Moving to full ERP solutions is a very big step for any manufacturing companies. However, not all organisations gain the best ROI from ERP. The high failure rate of ERP implementation consequents to negative impacts, such as business loss, dropping market price, losing both market share and competitive advantage. According to a book about ERP by Ptak, ERP implementation failure rates are between 60-90%, which is very critical.
ERP system is an integrated software solution, typically offered by a vendor as a package that supports the seamless integration of all the information flowing through a company, such as financial, accounting, human resources, supply chain, and customer information. ERP implementation is just a purely technical system implementation which includes Business Process Re-engineering (BPR). When consultants implement the solution as a change facilitator and involve every step of data transfer into the system database. Consulting firms need to use techniques such as guided learning, formal training and knowledge creation activities to direct clients to required knowledge for successful implementation.
Common causes of ERP implementation failure
Based on the research of a group of 4 professionals from The University of Hong Kong and The University of Warwick (UK), the common causes of ERP implementation failure are poor consultant effectiveness, poor project management effectiveness and poor BPR quality.
1. Poor Consultant Effectiveness:
Consultants inexperienced with ERP systems may be unable to provide a professional level of advice on EPR project planning. They communicate ineffectively during the project phase due to language barriers.
Due to lack of knowledge about business process what they normally do is to copy the ERP configuration directly from the branch office and only suggest workarounds without applying professional skills to conduct BPR to bridge the gap between ERP systems and business processes. A detailed test plan and guidelines are not suggested to the project team.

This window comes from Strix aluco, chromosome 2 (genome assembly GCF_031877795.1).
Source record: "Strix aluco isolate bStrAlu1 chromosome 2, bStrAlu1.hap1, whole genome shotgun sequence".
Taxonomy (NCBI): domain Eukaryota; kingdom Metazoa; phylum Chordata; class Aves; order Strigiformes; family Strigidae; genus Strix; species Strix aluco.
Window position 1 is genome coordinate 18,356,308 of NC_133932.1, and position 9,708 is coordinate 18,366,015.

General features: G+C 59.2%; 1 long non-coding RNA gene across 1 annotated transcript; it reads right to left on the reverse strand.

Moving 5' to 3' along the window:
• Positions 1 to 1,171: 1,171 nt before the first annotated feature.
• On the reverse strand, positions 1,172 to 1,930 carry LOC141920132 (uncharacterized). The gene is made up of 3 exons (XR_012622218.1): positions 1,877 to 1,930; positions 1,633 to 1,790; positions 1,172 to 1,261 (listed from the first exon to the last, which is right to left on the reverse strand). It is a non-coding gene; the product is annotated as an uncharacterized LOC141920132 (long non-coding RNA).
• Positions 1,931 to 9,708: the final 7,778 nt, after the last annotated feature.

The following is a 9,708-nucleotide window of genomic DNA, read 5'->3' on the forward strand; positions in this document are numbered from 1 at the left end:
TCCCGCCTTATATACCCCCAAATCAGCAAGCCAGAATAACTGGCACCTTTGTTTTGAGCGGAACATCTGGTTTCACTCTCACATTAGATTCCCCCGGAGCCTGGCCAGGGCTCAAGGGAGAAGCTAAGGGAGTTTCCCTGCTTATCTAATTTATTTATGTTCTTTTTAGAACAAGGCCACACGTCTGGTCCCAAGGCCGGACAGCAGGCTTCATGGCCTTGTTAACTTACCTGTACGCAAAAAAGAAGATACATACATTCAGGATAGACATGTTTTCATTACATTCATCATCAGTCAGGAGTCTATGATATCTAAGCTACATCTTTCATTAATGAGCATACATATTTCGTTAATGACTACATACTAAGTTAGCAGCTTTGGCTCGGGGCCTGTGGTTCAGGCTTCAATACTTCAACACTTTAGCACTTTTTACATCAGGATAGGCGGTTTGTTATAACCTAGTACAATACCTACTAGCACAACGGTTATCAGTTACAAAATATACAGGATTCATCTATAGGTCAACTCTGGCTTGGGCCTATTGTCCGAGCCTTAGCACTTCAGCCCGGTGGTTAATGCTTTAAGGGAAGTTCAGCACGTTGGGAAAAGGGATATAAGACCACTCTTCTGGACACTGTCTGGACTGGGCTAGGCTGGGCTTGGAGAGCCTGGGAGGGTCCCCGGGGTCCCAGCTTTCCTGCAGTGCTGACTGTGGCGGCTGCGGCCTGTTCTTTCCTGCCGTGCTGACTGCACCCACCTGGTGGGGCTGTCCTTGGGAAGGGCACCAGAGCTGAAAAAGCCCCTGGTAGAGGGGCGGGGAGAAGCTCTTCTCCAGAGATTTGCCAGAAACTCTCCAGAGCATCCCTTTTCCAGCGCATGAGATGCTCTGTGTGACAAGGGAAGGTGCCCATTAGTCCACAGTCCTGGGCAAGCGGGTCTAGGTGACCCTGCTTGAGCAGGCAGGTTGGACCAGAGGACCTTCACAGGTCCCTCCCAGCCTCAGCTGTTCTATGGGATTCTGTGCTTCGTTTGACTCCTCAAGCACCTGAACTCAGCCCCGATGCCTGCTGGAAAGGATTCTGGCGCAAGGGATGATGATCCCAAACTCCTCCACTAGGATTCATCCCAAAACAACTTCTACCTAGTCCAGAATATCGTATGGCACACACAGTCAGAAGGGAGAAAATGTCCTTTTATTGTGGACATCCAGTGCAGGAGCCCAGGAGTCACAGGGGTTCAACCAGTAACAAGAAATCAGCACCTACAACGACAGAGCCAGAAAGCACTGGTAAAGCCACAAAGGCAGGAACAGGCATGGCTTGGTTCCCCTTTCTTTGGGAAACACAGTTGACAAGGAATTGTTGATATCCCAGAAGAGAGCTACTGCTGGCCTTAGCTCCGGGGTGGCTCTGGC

Consultants not only deliver poor quality of training (very brief and like a pre-sales demonstration) but also produce poor quality reports due to insufficient industrial experience.
2. Poor quality of BPR
The poor quality of BPR leads to incorrect system configuration problems. Business processes aren’t successfully re-engineered to fit with the ERP systems, and the project teams are unready for the adaptation of new business processes and they don’t have the mind-set for implementing or using the ERP system.
Moreover, during the BPR process, consultants don’t conduct mapping analysis to map the software functionalities with business requirements, and this leads to a mismatch between ERP and business processes. Users and the business process are not ready for ERP implementation, and thus, the ERP system could not provide support for business.
3. Poor project management effectiveness
Most of the companies’ project team members have limited ERP knowledge, capability and poor project management skills as well as are lack of ERP experience (including top management, the project manager, middle level management and operational staff).
A failure to plan, lead, manage and monitor the project is a core factor that results in their implementation failure, because the ERP system is complex, and project teams are required to collaborate with top management, different departments, users and consultants during implementation process.
It is important for the project manager to effectively manage the consultants, for example, in evaluating their communication and training performance, when conducting BPR, and when testing system performance. Top management and project managers need to ensure sufficient knowledge and expertise for ERP implementation before the start of ERP implementation.
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